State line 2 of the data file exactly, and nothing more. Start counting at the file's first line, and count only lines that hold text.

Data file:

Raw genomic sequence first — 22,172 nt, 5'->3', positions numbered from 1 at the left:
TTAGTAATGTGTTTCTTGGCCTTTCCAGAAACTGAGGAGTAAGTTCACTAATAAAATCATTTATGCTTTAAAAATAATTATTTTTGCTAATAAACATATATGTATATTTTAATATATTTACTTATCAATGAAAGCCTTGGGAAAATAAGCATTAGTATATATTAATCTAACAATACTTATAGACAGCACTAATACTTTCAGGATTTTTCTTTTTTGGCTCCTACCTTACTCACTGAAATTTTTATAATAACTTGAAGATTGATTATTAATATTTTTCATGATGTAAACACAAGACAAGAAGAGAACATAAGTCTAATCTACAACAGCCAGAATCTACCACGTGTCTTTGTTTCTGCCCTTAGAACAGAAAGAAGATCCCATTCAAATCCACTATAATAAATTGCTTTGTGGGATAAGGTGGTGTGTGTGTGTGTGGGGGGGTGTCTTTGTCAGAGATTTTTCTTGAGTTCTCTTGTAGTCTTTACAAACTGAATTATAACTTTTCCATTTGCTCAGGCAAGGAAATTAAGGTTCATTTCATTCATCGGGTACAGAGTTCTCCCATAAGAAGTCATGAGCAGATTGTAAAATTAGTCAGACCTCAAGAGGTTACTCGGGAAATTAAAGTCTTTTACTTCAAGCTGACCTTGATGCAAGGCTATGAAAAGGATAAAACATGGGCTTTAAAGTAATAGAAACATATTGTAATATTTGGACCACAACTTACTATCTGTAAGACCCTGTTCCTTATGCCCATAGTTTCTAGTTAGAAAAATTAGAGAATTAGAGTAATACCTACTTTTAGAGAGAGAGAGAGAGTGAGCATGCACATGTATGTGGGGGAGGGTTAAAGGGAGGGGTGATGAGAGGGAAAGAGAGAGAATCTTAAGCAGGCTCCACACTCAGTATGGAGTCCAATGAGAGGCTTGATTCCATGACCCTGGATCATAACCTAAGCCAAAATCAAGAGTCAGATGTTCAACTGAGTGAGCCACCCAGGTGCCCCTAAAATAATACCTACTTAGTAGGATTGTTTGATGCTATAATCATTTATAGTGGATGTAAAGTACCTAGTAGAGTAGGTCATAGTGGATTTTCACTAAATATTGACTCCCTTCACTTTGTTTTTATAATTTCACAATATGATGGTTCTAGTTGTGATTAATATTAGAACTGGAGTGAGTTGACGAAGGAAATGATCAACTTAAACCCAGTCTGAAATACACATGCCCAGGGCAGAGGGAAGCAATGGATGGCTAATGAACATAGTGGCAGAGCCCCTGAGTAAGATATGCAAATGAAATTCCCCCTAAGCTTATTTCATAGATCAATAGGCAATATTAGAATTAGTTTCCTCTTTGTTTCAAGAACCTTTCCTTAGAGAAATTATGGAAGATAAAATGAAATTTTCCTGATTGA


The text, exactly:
TTAGTAATGTGTTTCTTGGCCTTTCCAGAAACTGAGGAGTAAGTTCACTAATAAAATCATTTATGCTTTAAAAATAATTATTTTTGCTAATAAACATATATGTATATTTTAATATATTTACTTATCAATGAAAGCCTTGGGAAAATAAGCATTAGTATATATTAATCTAACAATACTTATAGACAGCACTAATACTTTCAGGATTTTTCTTTTTTGGCTCCTACCTTACTCACTGAAATTTTTATAATAACTTGAAGATTGATTATTAATATTTTTCATGATGTAAACACAAGACAAGAAGAGAACATAAGTCTAATCTACAACAGCCAGAATCTACCACGTGTCTTTGTTTCTGCCCTTAGAACAGAAAGAAGATCCCATTCAAATCCACTATAATAAATTGCTTTGTGGGATAAGGTGGTGTGTGTGTGTGTGGGGGGGTGTCTTTGTCAGAGATTTTTCTTGAGTTCTCTTGTAGTCTTTACAAACTGAATTATAACTTTTCCATTTGCTCAGGCAAGGAAATTAAGGTTCATTTCATTCATCGGGTACAGAGTTCTCCCATAAGAAGTCATGAGCAGATTGTAAAATTAGTCAGACCTCAAGAGGTTACTCGGGAAATTAAAGTCTTTTACTTCAAGCTGACCTTGATGCAAGGCTATGAAAAGGATAAAACATGGGCTTTAAAGTAATAGAAACATATTGTAATATTTGGACCACAACTTACTATCTGTAAGACCCTGTTCCTTATGCCCATAGTTTCTAGTTAGAAAAATTAGAGAATTAGAGTAATACCTACTTTTAGAGAGAGAGAGAGAGTGAGCATGCACATGTATGTGGGGGAGGGTTAAAGGGAGGGGTGATGAGAGGGAAAGAGAGAGAATCTTAAGCAGGCTCCACACTCAGTATGGAGTCCAATGAGAGGCTTGATTCCATGACCCTGGATCATAACCTAAGCCAAAATCAAGAGTCAGATGTTCAACTGAGTGAGCCACCCAGGTGCCCCTAAAATAATACCTACTTAGTAGGATTGTTTGATGCTATAATCATTTATAGTGGATGTAAAGTACCTAGTAGAGTAGGTCATAGTGGATTTTCACTAAATATTGACTCCCTTCACTTTGTTTTTATAATTTCACAATATGATGGTTCTAGTTGTGATTAATATTAGAACTGGAGTGAGTTGACGAAGGAAATGATCAACTTAAACCCAGTCTGAAATACACATGCCCAGGGCAGAGGGAAGCAATGGATGGCTAATGAACATAGTGGCAGAGCCCCTGAGTAAGATATGCAAATGAAATTCCCCCTAAGCTTATTTCATAGATCAATAGGCAATATTAGAATTAGTTTCCTCTTTGTTTCAAGAACCTTTCCTTAGAGAAATTATGGAAGATAAAATGAAATTTTCCTGATTGA